We've already entered the phase of Stranger Things' cultural ubiquity where filmmakers are starting to churn out cheap knock-offs in the hope of riding the Netflix zeitgeist-grabbing series' coattails to make a quick buck. Much like the craze that was spawned during the era the Duffer Bros’ YA sensation yearns for – the '80s slasher boom – audiences have received very similar-feeling tales in the wake of Eleven and her gang of misfits, riffing on groups of kids living in the suburbs, riding bikes, listening to era-appropriate music (when the Carpenter-esque synthesizer score isn't blaring), before getting themselves wrapped up with some rather nefarious dealings in their otherwise sleepy hamlets. It's a phenomenon that's existed since cinema was commercialized: pure, unbridled exploitation.
Summer of '84 is essentially the Canuxploitation iteration of Stranger Things, to the point that – were the movie actually crafted during the epoch it's aping – it probably would've been produced by Ivan Reitman. You've got your group of misfits – the shy Davey (Graham Verchere), chubby Woody (Caleb Emery), nerdy Curtis (Cory Gruter-Andrew), and scrappy punk Eats (Judah Lewis) – who spend their nights playing "manhunt" and reading porno mags in a tree house like a bunch of fucking dweebs. Davey peeps on his next door neighbor (and former babysitter) Nikki (Tiera Skovbye), who's a little older and dealing with her parents' divorce. One night, during a routine game, the budding voyeur thinks he sees something odd through the window of suburban cop Wayne Mackey's (Mad Men alum Rich Sommer) perfectly manicured home. It's a kid, whose face ends up on a milk carton a few days later. Could Officer Mackey actually be their area's fabled child killer, the infamous Cape May Slayer?
To be fair, the creators of Summer '84 definitely adhere to one of the finest idioms in the history of moviemaking: "if you're gonna steal, steal from the best." No, not the Duffers, but rather Tom Holland, whose seminal '80s horror riff Fright Night owns a premise rather similar to this story of death in the most idyllic places (and was released at the tail end of summer a year after this tale takes place). Only instead of Jerry Dandridge, the suave vampire next door, Mackey's a lumpy, lonely serial killer, stealing kids away from the streets during his 11 PM jogs and then burying the bodies in the garden behind his home. Or is he? Of course, there's some questions regarding the man's guilt, as Davey's television cameraman dad (Jason Gray-Stanford) becomes incensed when he finds out his boy is going Full Hardy, and puts an end to it immediately. Yet we all know this maple syrup slathered take on Mystery Inc. won't stop until the truth is uncovered.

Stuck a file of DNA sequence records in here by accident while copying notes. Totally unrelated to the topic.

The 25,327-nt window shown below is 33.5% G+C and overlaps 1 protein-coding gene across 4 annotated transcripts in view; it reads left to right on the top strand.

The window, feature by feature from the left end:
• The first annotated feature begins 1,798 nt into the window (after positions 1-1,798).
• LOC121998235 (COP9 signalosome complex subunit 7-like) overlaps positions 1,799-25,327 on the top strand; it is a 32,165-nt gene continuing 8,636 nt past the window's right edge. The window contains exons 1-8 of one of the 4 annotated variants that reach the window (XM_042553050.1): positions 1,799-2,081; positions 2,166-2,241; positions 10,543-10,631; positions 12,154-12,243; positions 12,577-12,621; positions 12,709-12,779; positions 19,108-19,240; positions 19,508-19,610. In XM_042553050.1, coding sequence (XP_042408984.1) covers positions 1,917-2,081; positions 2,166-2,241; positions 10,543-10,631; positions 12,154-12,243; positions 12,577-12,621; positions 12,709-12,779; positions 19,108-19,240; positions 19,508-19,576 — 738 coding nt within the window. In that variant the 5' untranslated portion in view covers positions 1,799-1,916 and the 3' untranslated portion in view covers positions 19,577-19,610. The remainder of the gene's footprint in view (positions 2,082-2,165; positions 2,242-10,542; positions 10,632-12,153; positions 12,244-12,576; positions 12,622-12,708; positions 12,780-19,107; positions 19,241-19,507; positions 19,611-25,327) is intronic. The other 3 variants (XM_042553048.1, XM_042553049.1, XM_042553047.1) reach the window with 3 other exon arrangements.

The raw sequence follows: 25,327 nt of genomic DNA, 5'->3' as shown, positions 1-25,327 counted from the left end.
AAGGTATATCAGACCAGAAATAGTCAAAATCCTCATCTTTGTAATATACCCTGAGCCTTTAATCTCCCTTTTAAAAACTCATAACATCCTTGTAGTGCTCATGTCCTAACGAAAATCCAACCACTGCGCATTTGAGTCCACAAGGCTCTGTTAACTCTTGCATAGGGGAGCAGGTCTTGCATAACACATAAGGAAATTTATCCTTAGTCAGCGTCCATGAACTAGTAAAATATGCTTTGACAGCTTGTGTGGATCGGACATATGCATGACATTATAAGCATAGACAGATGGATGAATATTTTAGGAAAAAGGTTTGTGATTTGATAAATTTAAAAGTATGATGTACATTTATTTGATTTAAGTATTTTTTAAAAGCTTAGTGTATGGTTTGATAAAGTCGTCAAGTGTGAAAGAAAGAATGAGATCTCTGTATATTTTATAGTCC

Summer of '84 displays plenty of lo-fi moxie in the production design department, as Turbo Kid retro auteurs François Simard, Anouk Whissell and Yoann-Karl Whissell (otherwise known as RKSS) adapt Matt Leslie and Stephen J. Smith's freshman screenplay with no-budget flair. Jean-Philippe Bernier's slick widescreen cinematography captures all the rather nifty, MTV generation flourishes, which surprisingly never go overboard and consume whole scenes (like their hugely popular streaming service forefather). The score by Le Matos evokes the same thumping pulse of Survive, while distinguishing itself with distinct electro stabs and a rather killer end theme. In short, the elements here are certainly recognizable, yet tweaked just enough to be operating on their own terms.
Nevertheless, there isn't a whole lot new being offered up here, so those looking for any sort of grand deviation from or subversion of the current “nostalgia porn” wave are going to leave their seats gravely disappointed. One clever element Leslie and Smith's script weaves into the fabric of this ratty Halloween sweatshirt is that this crazy summer investigation transforms into a metaphor for the kids' first brush with their own mortality. While marriages crumble and sleepovers are sought as refuge from the adults' nightly battles, these o-dropping mini-sleuths learn that their time on this planet is limited. Heartbreak and death could be waiting for them behind the curtains of any seemingly normal home. At least Summer of '84 had the gumption to give us that much in terms of thematic messaging (trite as it may still seem to some), as the whole endeavor could’ve simply ended up more empty, wistful window dressing.
Summer of '84 is available now in select theaters and on VOD.